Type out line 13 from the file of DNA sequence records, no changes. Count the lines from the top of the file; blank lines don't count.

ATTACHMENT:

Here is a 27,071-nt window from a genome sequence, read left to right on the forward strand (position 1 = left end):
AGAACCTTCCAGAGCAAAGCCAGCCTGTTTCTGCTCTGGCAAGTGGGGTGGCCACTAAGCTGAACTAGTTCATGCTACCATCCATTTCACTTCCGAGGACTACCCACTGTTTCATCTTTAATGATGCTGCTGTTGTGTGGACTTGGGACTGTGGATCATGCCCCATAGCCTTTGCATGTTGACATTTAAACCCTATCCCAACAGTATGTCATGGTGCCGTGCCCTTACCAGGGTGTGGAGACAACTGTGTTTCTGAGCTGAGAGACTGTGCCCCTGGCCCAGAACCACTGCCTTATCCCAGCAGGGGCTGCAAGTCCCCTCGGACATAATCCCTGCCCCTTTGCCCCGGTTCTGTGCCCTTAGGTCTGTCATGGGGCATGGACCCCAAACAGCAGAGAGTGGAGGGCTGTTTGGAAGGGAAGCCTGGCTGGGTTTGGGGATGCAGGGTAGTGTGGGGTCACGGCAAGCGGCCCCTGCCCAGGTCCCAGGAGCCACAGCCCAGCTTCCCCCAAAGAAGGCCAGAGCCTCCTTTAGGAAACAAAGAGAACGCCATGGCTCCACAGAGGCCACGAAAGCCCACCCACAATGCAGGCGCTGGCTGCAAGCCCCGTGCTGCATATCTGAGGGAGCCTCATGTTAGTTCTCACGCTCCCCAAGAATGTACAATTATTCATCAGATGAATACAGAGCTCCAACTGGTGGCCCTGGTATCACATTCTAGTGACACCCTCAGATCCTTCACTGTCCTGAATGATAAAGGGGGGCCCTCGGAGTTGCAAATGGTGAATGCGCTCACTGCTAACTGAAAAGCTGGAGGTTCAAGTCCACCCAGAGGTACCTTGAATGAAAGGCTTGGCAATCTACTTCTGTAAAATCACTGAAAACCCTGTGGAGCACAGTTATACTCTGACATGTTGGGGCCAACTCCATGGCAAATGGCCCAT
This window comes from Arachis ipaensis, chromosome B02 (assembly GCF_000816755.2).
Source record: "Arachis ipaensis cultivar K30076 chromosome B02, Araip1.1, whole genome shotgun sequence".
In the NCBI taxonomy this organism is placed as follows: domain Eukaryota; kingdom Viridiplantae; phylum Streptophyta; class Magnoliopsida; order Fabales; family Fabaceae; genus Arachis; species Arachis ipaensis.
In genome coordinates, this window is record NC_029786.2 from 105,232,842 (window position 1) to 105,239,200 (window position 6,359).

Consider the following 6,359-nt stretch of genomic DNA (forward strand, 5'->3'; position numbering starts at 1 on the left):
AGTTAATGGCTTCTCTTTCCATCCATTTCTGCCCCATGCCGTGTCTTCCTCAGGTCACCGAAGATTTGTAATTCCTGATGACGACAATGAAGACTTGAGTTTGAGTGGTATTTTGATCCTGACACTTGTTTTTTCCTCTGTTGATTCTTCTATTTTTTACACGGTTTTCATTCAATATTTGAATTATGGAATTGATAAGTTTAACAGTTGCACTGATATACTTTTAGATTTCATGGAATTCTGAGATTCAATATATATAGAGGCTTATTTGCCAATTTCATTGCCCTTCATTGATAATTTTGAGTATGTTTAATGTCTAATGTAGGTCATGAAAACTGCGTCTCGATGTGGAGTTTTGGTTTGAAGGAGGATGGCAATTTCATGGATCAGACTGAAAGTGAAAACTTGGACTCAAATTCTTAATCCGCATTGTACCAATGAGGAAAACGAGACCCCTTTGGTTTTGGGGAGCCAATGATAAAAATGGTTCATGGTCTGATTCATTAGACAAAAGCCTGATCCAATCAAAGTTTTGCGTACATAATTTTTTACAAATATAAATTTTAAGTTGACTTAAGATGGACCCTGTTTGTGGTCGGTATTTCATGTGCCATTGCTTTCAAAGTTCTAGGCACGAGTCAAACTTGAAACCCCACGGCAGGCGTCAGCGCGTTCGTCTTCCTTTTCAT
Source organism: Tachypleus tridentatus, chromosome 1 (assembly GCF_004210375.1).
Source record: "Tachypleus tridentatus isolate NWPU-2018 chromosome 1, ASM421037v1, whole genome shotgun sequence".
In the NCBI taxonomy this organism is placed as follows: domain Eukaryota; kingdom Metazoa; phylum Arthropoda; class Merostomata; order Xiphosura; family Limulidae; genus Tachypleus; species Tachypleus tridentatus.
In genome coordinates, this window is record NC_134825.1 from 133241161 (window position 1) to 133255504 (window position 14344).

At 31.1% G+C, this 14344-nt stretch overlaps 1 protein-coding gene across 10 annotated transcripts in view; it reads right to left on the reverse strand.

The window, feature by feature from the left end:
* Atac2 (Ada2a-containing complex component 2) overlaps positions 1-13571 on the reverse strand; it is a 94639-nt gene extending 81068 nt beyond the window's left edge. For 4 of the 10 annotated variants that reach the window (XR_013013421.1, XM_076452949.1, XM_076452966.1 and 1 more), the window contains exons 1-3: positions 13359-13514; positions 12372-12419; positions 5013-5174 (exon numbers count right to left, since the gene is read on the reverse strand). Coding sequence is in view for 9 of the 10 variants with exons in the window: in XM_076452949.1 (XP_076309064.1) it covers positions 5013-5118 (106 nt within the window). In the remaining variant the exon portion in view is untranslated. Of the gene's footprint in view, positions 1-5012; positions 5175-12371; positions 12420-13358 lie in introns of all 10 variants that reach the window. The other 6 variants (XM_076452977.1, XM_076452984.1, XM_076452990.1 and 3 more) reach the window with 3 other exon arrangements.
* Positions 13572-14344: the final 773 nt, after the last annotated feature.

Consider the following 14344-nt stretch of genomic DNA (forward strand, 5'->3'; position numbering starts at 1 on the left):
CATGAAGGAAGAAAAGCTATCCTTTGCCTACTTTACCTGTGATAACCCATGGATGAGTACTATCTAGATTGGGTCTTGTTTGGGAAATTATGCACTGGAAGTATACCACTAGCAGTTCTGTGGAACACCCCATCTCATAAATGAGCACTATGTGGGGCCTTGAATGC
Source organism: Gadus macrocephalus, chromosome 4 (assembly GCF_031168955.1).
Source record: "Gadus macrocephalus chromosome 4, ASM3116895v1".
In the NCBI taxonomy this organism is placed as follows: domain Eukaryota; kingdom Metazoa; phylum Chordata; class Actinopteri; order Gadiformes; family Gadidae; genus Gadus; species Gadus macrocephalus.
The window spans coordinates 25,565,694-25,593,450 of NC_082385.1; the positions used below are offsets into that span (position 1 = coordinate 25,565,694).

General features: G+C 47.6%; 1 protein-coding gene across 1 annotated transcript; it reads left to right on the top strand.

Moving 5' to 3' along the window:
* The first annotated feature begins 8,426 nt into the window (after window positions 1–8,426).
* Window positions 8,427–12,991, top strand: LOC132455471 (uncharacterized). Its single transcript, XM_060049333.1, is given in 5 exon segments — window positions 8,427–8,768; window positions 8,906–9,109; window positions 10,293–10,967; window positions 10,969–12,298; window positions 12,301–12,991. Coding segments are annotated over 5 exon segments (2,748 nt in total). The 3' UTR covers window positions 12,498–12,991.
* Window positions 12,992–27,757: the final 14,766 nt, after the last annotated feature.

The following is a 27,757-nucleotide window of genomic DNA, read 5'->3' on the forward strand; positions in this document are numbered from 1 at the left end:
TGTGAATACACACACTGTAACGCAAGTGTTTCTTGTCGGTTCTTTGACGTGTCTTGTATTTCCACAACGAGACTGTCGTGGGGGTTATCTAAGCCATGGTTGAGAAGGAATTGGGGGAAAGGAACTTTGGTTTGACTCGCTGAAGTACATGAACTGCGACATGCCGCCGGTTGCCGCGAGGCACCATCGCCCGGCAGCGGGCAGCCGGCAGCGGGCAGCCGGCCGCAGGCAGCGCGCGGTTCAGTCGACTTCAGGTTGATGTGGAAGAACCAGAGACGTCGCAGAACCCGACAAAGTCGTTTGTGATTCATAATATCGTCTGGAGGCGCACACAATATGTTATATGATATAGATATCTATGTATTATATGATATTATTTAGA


At 31.1% G+C, this 14344-nt stretch overlaps 1 protein-coding gene across 10 annotated transcripts in view; it reads right to left on the reverse strand.